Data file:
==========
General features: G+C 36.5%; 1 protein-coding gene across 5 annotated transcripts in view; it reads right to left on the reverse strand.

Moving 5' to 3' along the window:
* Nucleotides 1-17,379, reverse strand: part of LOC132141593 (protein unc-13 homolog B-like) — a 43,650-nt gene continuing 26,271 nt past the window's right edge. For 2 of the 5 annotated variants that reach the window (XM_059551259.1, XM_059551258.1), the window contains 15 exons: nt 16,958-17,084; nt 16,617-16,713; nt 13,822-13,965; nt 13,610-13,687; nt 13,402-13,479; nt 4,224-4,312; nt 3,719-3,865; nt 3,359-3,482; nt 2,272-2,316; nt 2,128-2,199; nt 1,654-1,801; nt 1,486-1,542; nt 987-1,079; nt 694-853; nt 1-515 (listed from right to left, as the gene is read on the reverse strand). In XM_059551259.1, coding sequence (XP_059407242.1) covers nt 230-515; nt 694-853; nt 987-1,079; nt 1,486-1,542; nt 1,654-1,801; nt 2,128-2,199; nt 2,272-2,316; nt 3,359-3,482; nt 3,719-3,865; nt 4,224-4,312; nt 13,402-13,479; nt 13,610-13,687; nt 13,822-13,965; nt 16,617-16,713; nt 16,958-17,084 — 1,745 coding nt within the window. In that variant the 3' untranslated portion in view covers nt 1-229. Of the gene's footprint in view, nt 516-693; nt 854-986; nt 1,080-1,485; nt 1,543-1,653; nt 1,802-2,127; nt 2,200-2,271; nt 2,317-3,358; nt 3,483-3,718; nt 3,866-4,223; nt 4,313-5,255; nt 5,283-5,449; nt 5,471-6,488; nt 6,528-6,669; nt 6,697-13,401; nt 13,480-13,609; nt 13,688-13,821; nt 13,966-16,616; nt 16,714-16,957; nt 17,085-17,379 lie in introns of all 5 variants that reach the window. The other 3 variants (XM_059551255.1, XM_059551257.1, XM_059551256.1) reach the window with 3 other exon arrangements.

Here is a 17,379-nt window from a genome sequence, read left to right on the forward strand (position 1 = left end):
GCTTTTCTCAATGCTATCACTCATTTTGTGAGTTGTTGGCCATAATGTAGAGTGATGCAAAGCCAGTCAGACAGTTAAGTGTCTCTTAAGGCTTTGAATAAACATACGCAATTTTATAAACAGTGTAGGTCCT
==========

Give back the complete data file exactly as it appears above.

General features: G+C 36.5%; 1 protein-coding gene across 5 annotated transcripts in view; it reads right to left on the reverse strand.

Moving 5' to 3' along the window:
* Nucleotides 1-17,379, reverse strand: part of LOC132141593 (protein unc-13 homolog B-like) — a 43,650-nt gene continuing 26,271 nt past the window's right edge. For 2 of the 5 annotated variants that reach the window (XM_059551259.1, XM_059551258.1), the window contains 15 exons: nt 16,958-17,084; nt 16,617-16,713; nt 13,822-13,965; nt 13,610-13,687; nt 13,402-13,479; nt 4,224-4,312; nt 3,719-3,865; nt 3,359-3,482; nt 2,272-2,316; nt 2,128-2,199; nt 1,654-1,801; nt 1,486-1,542; nt 987-1,079; nt 694-853; nt 1-515 (listed from right to left, as the gene is read on the reverse strand). In XM_059551259.1, coding sequence (XP_059407242.1) covers nt 230-515; nt 694-853; nt 987-1,079; nt 1,486-1,542; nt 1,654-1,801; nt 2,128-2,199; nt 2,272-2,316; nt 3,359-3,482; nt 3,719-3,865; nt 4,224-4,312; nt 13,402-13,479; nt 13,610-13,687; nt 13,822-13,965; nt 16,617-16,713; nt 16,958-17,084 — 1,745 coding nt within the window. In that variant the 3' untranslated portion in view covers nt 1-229. Of the gene's footprint in view, nt 516-693; nt 854-986; nt 1,080-1,485; nt 1,543-1,653; nt 1,802-2,127; nt 2,200-2,271; nt 2,317-3,358; nt 3,483-3,718; nt 3,866-4,223; nt 4,313-5,255; nt 5,283-5,449; nt 5,471-6,488; nt 6,528-6,669; nt 6,697-13,401; nt 13,480-13,609; nt 13,688-13,821; nt 13,966-16,616; nt 16,714-16,957; nt 17,085-17,379 lie in introns of all 5 variants that reach the window. The other 3 variants (XM_059551255.1, XM_059551257.1, XM_059551256.1) reach the window with 3 other exon arrangements.

Here is a 17,379-nt window from a genome sequence, read left to right on the forward strand (position 1 = left end):
GCTTTTCTCAATGCTATCACTCATTTTGTGAGTTGTTGGCCATAATGTAGAGTGATGCAAAGCCAGTCAGACAGTTAAGTGTCTCTTAAGGCTTTGAATAAACATACGCAATTTTATAAACAGTGTAGGTCCT